Luckily, us humans are clever and dexterous enough to make ourselves interesting, but it takes some effort. Standing stock still and mumbling, “come here, Fido” will rarely cut it. However, as I have noted elsewhere, different dogs will respond to different things, and you need to find what motivates your dog. Many dogs, of course, are motivated by food. Some are pickier than others, but I think most dogs will appreciate some variety. I wouldn’t expect dry old doggy biscuits to be or continue to be enticing to any but the most greedy dogs. The tastier the treat the better, and changing flavours always keeps those taste buds alert. Smelly, wet treats are always good: ham, sausage, cheese. The stuff that your dog wants to eat in your house but isn’t allowed to. You also need to make sure that the dog knows that you have a treat and you intend to give it only if he or she comes back to you – but more about these practicalities in part two.

Dogs that are less food motivated will need the incentive of a fun activity, such as playing with a toy or with you as a reward for coming back. Again, it is important, as I myself discovered with Cassie, to make sure the play is understood as a reward for coming back, not used as a bribe. A short game of tug of war, a few chews on the squeaky, a run after the ball. The difficulty is keeping the reward a reward, and not turning it into play controlled by the dog - running away with the toy. The game must stop, so that it can become an enticement yet again. 

In addition, you should make yourself more interesting to the dog: make yourself into something to explore, or even impossible to ignore. Indeed, the promise of treats or play alone won’t always work. If the dog is preoccupied by something else interesting you need to get their attention, and your best bet is your voice and your body. High pitched, loud noses work best to catch a dog’s attention, so use a falsetto voice, repeat their name with variation, warble, yodel and whistle. Sometimes, sharp a sharp “oi!” or a hissing “pssst” will jolt the dog out of their reverie over a particularly fragrant spot of grass. You can’t let embarrassment get in the way, if you want your dog to be interested in you.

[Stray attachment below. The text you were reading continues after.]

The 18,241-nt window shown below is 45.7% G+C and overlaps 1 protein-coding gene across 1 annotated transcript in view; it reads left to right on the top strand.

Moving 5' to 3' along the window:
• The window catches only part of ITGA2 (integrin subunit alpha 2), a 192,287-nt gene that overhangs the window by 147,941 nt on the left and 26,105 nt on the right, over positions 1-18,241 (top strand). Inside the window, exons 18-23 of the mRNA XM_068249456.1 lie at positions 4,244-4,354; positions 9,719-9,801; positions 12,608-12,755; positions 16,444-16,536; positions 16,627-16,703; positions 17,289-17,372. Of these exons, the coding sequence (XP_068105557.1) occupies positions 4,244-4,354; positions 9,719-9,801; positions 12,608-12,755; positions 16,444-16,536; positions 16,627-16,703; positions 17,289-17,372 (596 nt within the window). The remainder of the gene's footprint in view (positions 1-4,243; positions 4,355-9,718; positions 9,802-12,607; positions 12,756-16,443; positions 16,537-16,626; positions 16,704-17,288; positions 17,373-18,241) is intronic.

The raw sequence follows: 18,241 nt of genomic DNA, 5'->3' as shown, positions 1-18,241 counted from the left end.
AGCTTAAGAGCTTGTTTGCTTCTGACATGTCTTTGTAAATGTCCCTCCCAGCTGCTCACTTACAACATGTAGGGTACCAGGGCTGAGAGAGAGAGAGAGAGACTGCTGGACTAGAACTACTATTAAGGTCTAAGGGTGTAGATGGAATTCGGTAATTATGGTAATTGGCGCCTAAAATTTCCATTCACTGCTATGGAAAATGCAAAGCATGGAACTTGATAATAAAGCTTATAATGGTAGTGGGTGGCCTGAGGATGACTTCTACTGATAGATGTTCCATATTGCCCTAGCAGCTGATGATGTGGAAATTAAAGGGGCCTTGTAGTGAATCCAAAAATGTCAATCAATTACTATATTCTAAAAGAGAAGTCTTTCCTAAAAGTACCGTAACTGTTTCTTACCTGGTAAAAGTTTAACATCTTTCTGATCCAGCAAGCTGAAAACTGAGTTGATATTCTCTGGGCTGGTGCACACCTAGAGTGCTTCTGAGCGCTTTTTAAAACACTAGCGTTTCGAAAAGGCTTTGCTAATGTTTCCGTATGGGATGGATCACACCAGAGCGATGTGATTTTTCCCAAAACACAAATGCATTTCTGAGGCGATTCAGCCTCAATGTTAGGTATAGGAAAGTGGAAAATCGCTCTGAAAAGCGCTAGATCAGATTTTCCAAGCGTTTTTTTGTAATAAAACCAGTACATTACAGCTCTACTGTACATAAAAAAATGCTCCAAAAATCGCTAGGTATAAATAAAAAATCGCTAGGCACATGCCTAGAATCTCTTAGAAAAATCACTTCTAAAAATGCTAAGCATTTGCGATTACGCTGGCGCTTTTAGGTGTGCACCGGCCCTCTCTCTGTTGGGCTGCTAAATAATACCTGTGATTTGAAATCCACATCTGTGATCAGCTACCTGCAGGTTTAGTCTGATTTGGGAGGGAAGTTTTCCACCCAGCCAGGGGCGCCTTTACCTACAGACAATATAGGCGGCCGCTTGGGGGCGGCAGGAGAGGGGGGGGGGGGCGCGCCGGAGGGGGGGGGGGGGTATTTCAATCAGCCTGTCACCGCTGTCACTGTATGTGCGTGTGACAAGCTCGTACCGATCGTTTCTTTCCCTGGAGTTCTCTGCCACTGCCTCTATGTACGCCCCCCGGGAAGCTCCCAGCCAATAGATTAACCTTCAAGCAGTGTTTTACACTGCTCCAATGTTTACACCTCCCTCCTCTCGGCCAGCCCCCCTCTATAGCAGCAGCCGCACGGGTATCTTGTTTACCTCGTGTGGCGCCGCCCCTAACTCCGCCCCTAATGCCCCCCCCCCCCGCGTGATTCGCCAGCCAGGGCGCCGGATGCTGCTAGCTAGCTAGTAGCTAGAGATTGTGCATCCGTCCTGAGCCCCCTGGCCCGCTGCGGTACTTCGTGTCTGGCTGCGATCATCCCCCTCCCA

Use your body, too. Wave your arms, slap your thighs, crouch down with open arms, run away, dig a hole, and even the old favourite tip, play dead. All or any of these are likely to be much more interesting than simply standing there immobile. When your dog is on his or her way to you, keep encouraging them with your voice and body – become an inviting and exciting goal to run toward. And, of course, reward with treat or play immediately on arrival. Don’t forget the praise and the pats either. Once recall is learned, sometimes these will be enough, but they should always be profuse. Give them a good cuddle and a happy voice – make an impression on your dog that coming to you is fun, enjoyable and rewarded. And, as importantly as making this impression, is keep on making it. Dogs adapt to new circumstance very quickly, and won't be made fools of for very long - if the treats, play and praise stops, so will the "obedience". Indeed, this is why I dislike the word obedience - if you are working towards having a dog that obeys commands you will always be working against the grain. If you, however, learn how to be an interesting creature for your dog to be with, you will find that they enjoy being and working with you, and importantly, coming back to you.

However, before you even get to the stage where you let your dog off the leash and hope for the best, there is some ground work to be done. In Part II of my musings on recall I will consider some of the practical steps to be taken. 

No comments: